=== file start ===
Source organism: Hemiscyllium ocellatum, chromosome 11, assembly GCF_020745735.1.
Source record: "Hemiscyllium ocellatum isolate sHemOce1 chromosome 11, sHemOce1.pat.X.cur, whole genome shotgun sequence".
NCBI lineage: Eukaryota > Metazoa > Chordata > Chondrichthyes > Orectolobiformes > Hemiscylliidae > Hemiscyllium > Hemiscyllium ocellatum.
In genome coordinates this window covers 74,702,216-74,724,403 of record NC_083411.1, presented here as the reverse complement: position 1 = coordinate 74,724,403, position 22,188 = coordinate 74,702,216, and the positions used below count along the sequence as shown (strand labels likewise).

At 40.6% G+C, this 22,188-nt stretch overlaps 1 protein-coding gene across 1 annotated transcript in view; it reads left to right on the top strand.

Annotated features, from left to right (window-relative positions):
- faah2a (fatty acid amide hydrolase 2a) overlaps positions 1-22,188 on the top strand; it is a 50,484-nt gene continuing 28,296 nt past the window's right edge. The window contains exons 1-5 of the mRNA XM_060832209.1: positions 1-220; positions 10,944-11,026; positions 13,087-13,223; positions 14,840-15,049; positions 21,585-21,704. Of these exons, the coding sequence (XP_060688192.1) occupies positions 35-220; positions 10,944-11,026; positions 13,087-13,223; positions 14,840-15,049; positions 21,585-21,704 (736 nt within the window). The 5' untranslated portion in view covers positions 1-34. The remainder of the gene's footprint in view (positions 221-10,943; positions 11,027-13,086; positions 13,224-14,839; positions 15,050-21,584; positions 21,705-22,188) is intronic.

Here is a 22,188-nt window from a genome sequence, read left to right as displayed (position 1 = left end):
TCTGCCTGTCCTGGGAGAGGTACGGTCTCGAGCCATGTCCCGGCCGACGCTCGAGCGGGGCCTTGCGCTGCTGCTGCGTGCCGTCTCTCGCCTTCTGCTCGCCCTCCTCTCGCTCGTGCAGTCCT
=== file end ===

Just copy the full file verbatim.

Source organism: Hemiscyllium ocellatum, chromosome 11, assembly GCF_020745735.1.
Source record: "Hemiscyllium ocellatum isolate sHemOce1 chromosome 11, sHemOce1.pat.X.cur, whole genome shotgun sequence".
NCBI lineage: Eukaryota > Metazoa > Chordata > Chondrichthyes > Orectolobiformes > Hemiscylliidae > Hemiscyllium > Hemiscyllium ocellatum.
In genome coordinates this window covers 74,702,216-74,724,403 of record NC_083411.1, presented here as the reverse complement: position 1 = coordinate 74,724,403, position 22,188 = coordinate 74,702,216, and the positions used below count along the sequence as shown (strand labels likewise).

At 40.6% G+C, this 22,188-nt stretch overlaps 1 protein-coding gene across 1 annotated transcript in view; it reads left to right on the top strand.

Annotated features, from left to right (window-relative positions):
- faah2a (fatty acid amide hydrolase 2a) overlaps positions 1-22,188 on the top strand; it is a 50,484-nt gene continuing 28,296 nt past the window's right edge. The window contains exons 1-5 of the mRNA XM_060832209.1: positions 1-220; positions 10,944-11,026; positions 13,087-13,223; positions 14,840-15,049; positions 21,585-21,704. Of these exons, the coding sequence (XP_060688192.1) occupies positions 35-220; positions 10,944-11,026; positions 13,087-13,223; positions 14,840-15,049; positions 21,585-21,704 (736 nt within the window). The 5' untranslated portion in view covers positions 1-34. The remainder of the gene's footprint in view (positions 221-10,943; positions 11,027-13,086; positions 13,224-14,839; positions 15,050-21,584; positions 21,705-22,188) is intronic.

Here is a 22,188-nt window from a genome sequence, read left to right as displayed (position 1 = left end):
TCTGCCTGTCCTGGGAGAGGTACGGTCTCGAGCCATGTCCCGGCCGACGCTCGAGCGGGGCCTTGCGCTGCTGCTGCGTGCCGTCTCTCGCCTTCTGCTCGCCCTCCTCTCGCTCGTGCAGTCCT